The Commercialization of K2

Outside Online has posted a story that appears in the magazine’s July issue entitled The Everest Circus Moves to K2, in which author Sam Moulton predicts that the world’s second highest mountain is destined to become the next Everest, overrun with “record seekers, guided rich guys, and unqualified yahoos”.

The story points to climbers such as Fredrik Ericsson, who is on the mountain at the moment with the intention of becoming the first man to ski down its slopes. The article was written back in May, and well before Ericsson lost climbing partner Michele Fait in a ski accident descending from C2 earlier this week.

The other element that leads Outside to believe that things are changing on K2 is that mountaineer Fabrizio Zangrilli is currently leading 10 paying clients up the mountain it was is being viewed by many as possibly the first full blown commercial expedition on the most dangerous mountain on the planet. A number of other top guiding companies are no doubt watching the progress, while planning their own climbs for next year.

But, the message from Outside isn’t one of condemnation. Quite the opposite actually as they say that we should just accept that this is a fact of life in the mountaineering community. Big, challenging, scary mountains attract those people with lots of money who want to climb them. And due to that fact, people will probably die. But it isn’t like they don’t know the risks.

So what do you think? Should we just accept that K2 is going to be a commercial mountain moving forward? Is there anything we can do about it anyway? I think it is inevitable, and although it has always been the Mountaineers Mountain, traffic on its slopes will definitely increase in the next few years, although I seriously doubt it’ll ever get to the levels of Everest.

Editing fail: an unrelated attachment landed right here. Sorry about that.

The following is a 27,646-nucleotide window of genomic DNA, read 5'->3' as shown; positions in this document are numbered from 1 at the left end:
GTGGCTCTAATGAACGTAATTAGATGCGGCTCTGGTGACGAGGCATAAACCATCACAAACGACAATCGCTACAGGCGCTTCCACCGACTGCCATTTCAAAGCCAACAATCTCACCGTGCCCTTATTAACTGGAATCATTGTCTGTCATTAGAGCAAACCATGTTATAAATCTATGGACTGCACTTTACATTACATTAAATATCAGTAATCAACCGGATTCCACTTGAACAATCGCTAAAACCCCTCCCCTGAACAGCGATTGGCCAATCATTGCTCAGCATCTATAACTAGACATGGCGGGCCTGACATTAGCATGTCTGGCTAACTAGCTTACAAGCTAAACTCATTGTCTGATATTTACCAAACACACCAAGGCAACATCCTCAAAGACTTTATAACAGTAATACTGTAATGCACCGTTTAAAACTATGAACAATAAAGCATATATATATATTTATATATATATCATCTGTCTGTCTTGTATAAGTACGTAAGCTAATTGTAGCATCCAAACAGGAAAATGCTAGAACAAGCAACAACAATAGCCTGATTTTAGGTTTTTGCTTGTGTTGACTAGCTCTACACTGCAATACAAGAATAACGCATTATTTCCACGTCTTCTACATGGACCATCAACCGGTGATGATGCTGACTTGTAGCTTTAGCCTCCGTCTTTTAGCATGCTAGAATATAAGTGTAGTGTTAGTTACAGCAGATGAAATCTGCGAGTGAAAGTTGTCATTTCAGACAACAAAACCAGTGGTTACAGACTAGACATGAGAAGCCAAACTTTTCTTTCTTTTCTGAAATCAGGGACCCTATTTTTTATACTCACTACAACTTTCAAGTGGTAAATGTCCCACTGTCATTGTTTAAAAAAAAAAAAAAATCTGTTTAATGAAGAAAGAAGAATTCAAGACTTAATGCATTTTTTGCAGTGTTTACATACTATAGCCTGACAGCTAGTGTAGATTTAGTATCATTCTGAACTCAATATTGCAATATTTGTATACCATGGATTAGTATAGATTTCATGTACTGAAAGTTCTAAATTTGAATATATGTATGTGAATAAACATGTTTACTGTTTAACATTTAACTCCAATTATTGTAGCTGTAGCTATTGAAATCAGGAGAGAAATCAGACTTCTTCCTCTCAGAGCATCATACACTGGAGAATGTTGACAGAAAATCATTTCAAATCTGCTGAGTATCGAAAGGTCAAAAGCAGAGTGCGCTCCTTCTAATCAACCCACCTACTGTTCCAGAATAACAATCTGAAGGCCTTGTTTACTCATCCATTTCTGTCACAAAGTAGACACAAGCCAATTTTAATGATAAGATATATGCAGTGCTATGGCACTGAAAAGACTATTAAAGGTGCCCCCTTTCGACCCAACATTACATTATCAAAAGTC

Kraig Becker

3 thoughts on “The Commercialization of K2”

  1. I agree with you Kraig. It's inevitable.

    Extreme/adventure sports has seen a huge surge in popularity these past few years. Some of the 'secret places' that I used to go to get away from it all, I now find populated. It's nice that new people are discovering wild, beautiful places and adventure. What I've seen more of recently and really hate is these places being defaced from those just passing through for a thrill or a notch on their belt. Or worse, a newbie losing their life from inexperience. An upside is that some experienced climbers will finally able to make some money.

    Double-edged sword.

  2. Double edged sword indeed.

    I agree that it's nice to see more people exploring the wilderness and experiencing some adventure, but I hate the thought of crowds defacing those areas. Lets hope we learned that lesson from Everest too, and that steps will be take sooner than later to ensure that our favorite outdoor places remain protected and clean.

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